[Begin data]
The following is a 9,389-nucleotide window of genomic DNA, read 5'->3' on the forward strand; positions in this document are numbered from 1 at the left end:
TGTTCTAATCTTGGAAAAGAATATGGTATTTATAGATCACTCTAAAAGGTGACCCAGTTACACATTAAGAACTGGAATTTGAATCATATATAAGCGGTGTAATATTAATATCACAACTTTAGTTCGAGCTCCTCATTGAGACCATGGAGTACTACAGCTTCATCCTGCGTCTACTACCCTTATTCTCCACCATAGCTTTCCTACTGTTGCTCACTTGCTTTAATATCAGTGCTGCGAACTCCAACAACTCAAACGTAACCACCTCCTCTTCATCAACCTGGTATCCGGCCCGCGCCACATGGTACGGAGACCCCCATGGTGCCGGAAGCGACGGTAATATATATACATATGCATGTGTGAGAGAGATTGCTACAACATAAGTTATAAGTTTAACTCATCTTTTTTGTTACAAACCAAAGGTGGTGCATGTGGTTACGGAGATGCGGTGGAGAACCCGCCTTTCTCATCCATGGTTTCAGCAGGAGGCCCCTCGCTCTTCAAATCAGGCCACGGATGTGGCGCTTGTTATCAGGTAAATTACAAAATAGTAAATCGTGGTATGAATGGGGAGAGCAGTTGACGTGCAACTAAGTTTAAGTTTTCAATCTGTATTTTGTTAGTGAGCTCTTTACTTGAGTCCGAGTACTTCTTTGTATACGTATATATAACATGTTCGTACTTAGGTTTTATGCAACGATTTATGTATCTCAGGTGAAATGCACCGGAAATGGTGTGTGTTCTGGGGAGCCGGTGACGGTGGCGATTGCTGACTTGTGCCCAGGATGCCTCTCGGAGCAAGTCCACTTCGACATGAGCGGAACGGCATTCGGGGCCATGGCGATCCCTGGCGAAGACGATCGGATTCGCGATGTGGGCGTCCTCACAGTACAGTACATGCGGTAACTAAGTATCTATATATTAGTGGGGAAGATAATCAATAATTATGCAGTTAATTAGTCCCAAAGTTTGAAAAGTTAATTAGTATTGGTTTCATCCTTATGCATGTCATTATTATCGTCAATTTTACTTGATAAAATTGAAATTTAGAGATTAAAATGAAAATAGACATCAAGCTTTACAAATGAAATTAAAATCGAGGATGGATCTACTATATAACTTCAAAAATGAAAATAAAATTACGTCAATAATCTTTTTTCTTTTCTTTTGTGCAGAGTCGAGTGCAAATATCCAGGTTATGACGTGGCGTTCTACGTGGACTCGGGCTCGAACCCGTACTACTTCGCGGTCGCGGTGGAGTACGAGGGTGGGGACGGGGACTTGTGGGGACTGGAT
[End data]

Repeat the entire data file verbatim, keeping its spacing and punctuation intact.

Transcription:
The following is a 9,389-nucleotide window of genomic DNA, read 5'->3' on the forward strand; positions in this document are numbered from 1 at the left end:
TGTTCTAATCTTGGAAAAGAATATGGTATTTATAGATCACTCTAAAAGGTGACCCAGTTACACATTAAGAACTGGAATTTGAATCATATATAAGCGGTGTAATATTAATATCACAACTTTAGTTCGAGCTCCTCATTGAGACCATGGAGTACTACAGCTTCATCCTGCGTCTACTACCCTTATTCTCCACCATAGCTTTCCTACTGTTGCTCACTTGCTTTAATATCAGTGCTGCGAACTCCAACAACTCAAACGTAACCACCTCCTCTTCATCAACCTGGTATCCGGCCCGCGCCACATGGTACGGAGACCCCCATGGTGCCGGAAGCGACGGTAATATATATACATATGCATGTGTGAGAGAGATTGCTACAACATAAGTTATAAGTTTAACTCATCTTTTTTGTTACAAACCAAAGGTGGTGCATGTGGTTACGGAGATGCGGTGGAGAACCCGCCTTTCTCATCCATGGTTTCAGCAGGAGGCCCCTCGCTCTTCAAATCAGGCCACGGATGTGGCGCTTGTTATCAGGTAAATTACAAAATAGTAAATCGTGGTATGAATGGGGAGAGCAGTTGACGTGCAACTAAGTTTAAGTTTTCAATCTGTATTTTGTTAGTGAGCTCTTTACTTGAGTCCGAGTACTTCTTTGTATACGTATATATAACATGTTCGTACTTAGGTTTTATGCAACGATTTATGTATCTCAGGTGAAATGCACCGGAAATGGTGTGTGTTCTGGGGAGCCGGTGACGGTGGCGATTGCTGACTTGTGCCCAGGATGCCTCTCGGAGCAAGTCCACTTCGACATGAGCGGAACGGCATTCGGGGCCATGGCGATCCCTGGCGAAGACGATCGGATTCGCGATGTGGGCGTCCTCACAGTACAGTACATGCGGTAACTAAGTATCTATATATTAGTGGGGAAGATAATCAATAATTATGCAGTTAATTAGTCCCAAAGTTTGAAAAGTTAATTAGTATTGGTTTCATCCTTATGCATGTCATTATTATCGTCAATTTTACTTGATAAAATTGAAATTTAGAGATTAAAATGAAAATAGACATCAAGCTTTACAAATGAAATTAAAATCGAGGATGGATCTACTATATAACTTCAAAAATGAAAATAAAATTACGTCAATAATCTTTTTTCTTTTCTTTTGTGCAGAGTCGAGTGCAAATATCCAGGTTATGACGTGGCGTTCTACGTGGACTCGGGCTCGAACCCGTACTACTTCGCGGTCGCGGTGGAGTACGAGGGTGGGGACGGGGACTTGTGGGGACTGGAT